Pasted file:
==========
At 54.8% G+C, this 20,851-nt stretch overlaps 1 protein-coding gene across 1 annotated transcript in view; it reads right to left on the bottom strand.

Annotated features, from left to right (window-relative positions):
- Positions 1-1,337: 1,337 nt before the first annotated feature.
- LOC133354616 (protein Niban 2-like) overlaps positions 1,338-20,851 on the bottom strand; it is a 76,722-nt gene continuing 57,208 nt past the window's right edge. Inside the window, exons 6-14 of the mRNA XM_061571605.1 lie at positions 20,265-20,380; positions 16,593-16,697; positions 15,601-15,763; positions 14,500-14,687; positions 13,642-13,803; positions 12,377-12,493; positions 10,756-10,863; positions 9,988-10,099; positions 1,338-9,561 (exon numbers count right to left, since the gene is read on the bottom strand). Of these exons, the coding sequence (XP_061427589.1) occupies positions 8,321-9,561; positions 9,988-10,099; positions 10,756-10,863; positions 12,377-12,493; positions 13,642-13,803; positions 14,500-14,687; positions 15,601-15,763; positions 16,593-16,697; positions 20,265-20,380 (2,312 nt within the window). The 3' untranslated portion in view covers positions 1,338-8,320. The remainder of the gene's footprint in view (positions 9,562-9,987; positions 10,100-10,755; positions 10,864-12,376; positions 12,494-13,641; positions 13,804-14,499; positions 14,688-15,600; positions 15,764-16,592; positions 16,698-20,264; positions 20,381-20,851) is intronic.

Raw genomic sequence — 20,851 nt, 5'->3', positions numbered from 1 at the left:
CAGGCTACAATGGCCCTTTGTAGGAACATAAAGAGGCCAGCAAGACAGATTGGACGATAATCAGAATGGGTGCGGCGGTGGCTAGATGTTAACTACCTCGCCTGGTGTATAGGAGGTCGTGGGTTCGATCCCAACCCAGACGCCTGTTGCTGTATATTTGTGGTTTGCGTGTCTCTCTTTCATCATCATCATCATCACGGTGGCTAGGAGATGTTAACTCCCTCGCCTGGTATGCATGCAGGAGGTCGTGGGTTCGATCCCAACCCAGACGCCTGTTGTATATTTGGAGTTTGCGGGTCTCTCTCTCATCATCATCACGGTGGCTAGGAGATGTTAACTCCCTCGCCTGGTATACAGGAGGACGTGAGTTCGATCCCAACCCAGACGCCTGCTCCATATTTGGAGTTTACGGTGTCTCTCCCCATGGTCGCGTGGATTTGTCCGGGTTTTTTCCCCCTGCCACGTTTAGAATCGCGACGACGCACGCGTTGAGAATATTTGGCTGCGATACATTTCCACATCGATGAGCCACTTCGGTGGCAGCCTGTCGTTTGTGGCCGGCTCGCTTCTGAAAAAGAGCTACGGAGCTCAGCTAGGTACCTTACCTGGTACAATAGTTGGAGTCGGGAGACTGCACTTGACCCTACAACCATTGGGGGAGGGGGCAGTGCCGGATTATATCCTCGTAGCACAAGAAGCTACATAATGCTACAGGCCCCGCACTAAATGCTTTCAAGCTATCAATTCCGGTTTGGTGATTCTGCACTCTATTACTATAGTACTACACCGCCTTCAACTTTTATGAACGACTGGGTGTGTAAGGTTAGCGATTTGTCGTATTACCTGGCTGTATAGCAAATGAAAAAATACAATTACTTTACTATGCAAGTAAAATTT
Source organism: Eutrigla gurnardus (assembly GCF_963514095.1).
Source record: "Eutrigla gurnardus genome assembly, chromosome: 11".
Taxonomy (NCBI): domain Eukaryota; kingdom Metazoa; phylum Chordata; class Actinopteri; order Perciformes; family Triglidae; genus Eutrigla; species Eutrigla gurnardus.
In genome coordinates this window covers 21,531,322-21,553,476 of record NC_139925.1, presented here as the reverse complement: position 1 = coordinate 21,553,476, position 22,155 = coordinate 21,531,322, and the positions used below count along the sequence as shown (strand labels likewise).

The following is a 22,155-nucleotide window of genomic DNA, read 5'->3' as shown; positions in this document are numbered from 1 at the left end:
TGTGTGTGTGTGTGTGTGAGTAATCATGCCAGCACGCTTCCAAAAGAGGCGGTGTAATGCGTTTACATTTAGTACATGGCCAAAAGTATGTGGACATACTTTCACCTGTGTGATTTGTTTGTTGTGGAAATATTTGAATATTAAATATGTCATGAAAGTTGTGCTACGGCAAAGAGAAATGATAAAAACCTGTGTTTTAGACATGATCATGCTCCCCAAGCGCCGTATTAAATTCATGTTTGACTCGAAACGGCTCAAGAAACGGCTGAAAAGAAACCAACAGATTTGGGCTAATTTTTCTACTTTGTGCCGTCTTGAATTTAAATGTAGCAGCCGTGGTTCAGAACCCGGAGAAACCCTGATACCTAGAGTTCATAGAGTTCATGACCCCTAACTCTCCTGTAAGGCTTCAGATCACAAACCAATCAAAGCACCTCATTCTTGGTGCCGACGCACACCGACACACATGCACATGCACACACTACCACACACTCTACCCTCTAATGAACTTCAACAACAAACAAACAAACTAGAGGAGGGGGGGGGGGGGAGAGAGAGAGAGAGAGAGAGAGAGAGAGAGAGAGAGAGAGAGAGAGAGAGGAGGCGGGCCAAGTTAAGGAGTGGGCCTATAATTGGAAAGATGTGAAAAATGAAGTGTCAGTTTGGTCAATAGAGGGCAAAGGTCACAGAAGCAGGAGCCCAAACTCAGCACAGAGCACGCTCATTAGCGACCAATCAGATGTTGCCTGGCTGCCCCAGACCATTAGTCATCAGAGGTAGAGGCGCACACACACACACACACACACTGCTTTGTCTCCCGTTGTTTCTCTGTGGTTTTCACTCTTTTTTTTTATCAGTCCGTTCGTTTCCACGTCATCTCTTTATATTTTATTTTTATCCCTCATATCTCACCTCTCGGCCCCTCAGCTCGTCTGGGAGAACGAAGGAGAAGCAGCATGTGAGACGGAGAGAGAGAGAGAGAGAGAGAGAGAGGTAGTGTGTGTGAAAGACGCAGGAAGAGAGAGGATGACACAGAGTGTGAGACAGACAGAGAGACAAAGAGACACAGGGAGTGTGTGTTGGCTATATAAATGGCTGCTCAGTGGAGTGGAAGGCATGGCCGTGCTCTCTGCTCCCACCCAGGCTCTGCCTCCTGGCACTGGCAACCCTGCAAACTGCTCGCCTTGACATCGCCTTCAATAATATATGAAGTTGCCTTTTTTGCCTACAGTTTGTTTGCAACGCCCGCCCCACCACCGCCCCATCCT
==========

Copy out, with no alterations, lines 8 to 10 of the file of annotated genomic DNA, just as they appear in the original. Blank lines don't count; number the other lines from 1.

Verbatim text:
Source record: "Eutrigla gurnardus genome assembly, chromosome: 11".
Taxonomy (NCBI): domain Eukaryota; kingdom Metazoa; phylum Chordata; class Actinopteri; order Perciformes; family Triglidae; genus Eutrigla; species Eutrigla gurnardus.
In genome coordinates this window covers 21,531,322-21,553,476 of record NC_139925.1, presented here as the reverse complement: position 1 = coordinate 21,553,476, position 22,155 = coordinate 21,531,322, and the positions used below count along the sequence as shown (strand labels likewise).